Does it matter that we don't agree on the definition of poverty? A comparison of four approaches
AbstractWhile there is worldwide agreement on poverty reduction as an overriding goal of development policy, there is little agreement on the definition of poverty. The paper reviews four approaches to the definition and measurement of poverty - the monetary, capability, social exclusion and participatory approaches. It points out the theoretical underpinnings of the various measures, and problems of operationalising them. It argues that each is a construction of reality, involving numerous judgements, which are often not transparent. The different methods have different implications for policy, and also, to the extent that they point to different people as being poor, for targeting. Empirical work in Peru and India shows that there is significant lack of overlap between the methods with, for example, nearly half the population identified as in poverty according to monetary poverty not in capability poverty, and conversely. This confirms similar findings elsewhere. Hence the definition of poverty does matter for poverty eradication strategies.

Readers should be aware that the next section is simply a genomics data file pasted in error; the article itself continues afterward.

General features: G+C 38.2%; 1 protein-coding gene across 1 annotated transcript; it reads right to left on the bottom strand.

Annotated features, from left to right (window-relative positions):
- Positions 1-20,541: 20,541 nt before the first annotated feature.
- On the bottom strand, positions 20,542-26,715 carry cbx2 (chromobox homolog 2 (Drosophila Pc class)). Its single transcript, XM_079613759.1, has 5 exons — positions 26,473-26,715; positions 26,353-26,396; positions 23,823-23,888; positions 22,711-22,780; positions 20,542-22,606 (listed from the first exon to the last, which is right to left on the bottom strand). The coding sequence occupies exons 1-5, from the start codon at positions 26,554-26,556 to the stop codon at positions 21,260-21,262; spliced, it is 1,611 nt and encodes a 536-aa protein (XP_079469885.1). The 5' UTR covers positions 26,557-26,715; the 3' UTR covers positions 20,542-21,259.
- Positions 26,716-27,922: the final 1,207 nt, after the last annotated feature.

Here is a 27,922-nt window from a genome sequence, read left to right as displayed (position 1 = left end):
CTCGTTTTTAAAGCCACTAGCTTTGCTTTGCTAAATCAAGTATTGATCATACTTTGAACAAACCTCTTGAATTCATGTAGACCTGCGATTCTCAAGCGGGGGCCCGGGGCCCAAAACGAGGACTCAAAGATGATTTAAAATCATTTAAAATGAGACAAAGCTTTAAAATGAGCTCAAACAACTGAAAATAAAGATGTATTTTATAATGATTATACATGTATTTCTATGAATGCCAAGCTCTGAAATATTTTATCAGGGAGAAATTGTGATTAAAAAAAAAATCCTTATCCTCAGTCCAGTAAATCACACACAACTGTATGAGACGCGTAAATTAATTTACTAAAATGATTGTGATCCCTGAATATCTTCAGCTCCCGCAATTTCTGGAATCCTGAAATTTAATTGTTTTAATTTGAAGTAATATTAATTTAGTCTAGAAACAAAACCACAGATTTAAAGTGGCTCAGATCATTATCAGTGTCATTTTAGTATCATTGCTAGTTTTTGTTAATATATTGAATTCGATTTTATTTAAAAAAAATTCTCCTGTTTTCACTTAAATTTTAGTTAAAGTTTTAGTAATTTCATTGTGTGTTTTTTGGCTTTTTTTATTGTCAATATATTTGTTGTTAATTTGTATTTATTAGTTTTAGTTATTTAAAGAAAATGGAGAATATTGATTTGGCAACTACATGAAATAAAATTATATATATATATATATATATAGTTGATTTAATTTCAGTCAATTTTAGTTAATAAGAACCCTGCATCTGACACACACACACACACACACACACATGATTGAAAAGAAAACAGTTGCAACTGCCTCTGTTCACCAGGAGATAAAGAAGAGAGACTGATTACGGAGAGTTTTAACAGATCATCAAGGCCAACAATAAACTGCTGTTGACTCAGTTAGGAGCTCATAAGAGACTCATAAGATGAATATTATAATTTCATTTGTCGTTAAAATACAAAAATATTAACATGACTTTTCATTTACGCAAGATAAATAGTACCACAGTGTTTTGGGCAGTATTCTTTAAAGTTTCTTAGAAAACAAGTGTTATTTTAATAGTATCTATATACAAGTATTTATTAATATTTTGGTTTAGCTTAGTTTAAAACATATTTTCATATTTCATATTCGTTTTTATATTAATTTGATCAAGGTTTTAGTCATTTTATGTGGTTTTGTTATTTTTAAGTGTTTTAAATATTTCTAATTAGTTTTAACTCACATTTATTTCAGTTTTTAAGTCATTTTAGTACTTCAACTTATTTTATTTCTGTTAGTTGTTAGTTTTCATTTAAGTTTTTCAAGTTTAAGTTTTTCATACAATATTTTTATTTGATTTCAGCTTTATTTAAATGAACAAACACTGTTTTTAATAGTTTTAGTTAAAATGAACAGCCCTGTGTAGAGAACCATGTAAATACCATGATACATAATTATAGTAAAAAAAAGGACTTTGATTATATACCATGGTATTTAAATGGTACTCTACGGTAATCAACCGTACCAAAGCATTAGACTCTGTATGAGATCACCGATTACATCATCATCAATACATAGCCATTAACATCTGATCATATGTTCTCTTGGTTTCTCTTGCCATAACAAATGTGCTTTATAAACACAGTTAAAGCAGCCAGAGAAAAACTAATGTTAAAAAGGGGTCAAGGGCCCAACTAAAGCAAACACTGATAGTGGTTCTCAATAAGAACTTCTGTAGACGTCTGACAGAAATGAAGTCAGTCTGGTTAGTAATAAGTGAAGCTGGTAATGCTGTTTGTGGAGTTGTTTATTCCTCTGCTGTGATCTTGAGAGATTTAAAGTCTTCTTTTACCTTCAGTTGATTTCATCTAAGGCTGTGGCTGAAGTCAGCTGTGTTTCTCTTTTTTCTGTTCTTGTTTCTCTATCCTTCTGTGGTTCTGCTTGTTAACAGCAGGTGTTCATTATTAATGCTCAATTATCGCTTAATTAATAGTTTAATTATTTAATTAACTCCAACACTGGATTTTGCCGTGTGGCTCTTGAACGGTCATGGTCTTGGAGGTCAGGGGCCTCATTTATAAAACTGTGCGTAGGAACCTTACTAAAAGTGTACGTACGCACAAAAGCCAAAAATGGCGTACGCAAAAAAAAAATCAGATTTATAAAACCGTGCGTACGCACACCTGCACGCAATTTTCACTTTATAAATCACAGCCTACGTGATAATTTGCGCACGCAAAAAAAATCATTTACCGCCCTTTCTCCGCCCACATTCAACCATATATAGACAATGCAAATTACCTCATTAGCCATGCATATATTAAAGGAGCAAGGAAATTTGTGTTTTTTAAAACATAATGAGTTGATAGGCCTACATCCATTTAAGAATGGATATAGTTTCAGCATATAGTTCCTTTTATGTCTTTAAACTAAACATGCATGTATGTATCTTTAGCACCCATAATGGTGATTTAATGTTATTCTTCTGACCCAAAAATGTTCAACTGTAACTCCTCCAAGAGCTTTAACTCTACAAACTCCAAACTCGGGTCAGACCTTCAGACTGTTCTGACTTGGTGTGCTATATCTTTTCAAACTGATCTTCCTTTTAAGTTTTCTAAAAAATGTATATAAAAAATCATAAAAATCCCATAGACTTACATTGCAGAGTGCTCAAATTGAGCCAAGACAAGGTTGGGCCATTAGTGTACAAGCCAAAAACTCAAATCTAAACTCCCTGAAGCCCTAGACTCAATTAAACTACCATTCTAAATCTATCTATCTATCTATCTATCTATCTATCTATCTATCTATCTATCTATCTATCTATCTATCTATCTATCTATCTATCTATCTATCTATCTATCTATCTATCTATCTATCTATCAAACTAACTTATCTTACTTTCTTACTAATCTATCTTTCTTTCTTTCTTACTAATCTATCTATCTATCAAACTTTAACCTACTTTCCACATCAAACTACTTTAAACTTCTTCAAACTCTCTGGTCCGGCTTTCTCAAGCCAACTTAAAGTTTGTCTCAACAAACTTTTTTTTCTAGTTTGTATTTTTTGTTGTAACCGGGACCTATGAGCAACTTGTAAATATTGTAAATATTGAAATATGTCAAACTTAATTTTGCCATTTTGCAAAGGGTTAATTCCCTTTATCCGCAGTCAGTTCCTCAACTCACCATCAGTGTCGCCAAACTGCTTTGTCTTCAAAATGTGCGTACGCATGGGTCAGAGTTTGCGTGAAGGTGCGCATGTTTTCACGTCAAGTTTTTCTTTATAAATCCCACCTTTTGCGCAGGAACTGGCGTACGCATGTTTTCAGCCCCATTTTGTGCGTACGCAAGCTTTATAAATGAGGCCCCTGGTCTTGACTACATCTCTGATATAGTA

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- Caterina Ruggeri Laderchi & Ruhi Saith & Frances Stewart, 2003. "Does it Matter that we do not Agree on the Definition of Poverty? A Comparison of Four Approaches," Oxford Development Studies, Taylor & Francis Journals, vol. 31(3), pages 243-274.
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